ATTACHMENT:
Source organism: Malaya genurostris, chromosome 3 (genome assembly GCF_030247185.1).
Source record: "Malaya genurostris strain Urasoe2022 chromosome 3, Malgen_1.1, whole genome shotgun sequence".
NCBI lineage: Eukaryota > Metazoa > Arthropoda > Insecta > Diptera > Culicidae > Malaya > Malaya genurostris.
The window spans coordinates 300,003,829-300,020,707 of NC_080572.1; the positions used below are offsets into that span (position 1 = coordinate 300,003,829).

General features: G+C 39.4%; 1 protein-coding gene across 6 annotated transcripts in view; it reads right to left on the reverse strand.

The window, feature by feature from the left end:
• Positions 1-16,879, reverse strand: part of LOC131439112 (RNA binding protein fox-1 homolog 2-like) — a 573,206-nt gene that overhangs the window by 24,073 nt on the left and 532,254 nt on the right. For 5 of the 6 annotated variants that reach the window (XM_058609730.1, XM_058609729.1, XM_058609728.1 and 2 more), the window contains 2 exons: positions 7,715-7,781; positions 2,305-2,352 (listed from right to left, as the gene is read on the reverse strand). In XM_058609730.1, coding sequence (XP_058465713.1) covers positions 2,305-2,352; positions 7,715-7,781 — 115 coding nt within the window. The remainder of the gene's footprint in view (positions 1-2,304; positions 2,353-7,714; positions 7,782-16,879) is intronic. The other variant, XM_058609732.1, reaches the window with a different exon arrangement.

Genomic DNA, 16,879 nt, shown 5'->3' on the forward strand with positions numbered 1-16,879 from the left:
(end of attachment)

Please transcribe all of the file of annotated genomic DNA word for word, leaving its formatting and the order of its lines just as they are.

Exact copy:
Source organism: Malaya genurostris, chromosome 3 (genome assembly GCF_030247185.1).
Source record: "Malaya genurostris strain Urasoe2022 chromosome 3, Malgen_1.1, whole genome shotgun sequence".
NCBI lineage: Eukaryota > Metazoa > Arthropoda > Insecta > Diptera > Culicidae > Malaya > Malaya genurostris.
The window spans coordinates 300,003,829-300,020,707 of NC_080572.1; the positions used below are offsets into that span (position 1 = coordinate 300,003,829).

General features: G+C 39.4%; 1 protein-coding gene across 6 annotated transcripts in view; it reads right to left on the reverse strand.

The window, feature by feature from the left end:
• Positions 1-16,879, reverse strand: part of LOC131439112 (RNA binding protein fox-1 homolog 2-like) — a 573,206-nt gene that overhangs the window by 24,073 nt on the left and 532,254 nt on the right. For 5 of the 6 annotated variants that reach the window (XM_058609730.1, XM_058609729.1, XM_058609728.1 and 2 more), the window contains 2 exons: positions 7,715-7,781; positions 2,305-2,352 (listed from right to left, as the gene is read on the reverse strand). In XM_058609730.1, coding sequence (XP_058465713.1) covers positions 2,305-2,352; positions 7,715-7,781 — 115 coding nt within the window. The remainder of the gene's footprint in view (positions 1-2,304; positions 2,353-7,714; positions 7,782-16,879) is intronic. The other variant, XM_058609732.1, reaches the window with a different exon arrangement.

Genomic DNA, 16,879 nt, shown 5'->3' on the forward strand with positions numbered 1-16,879 from the left: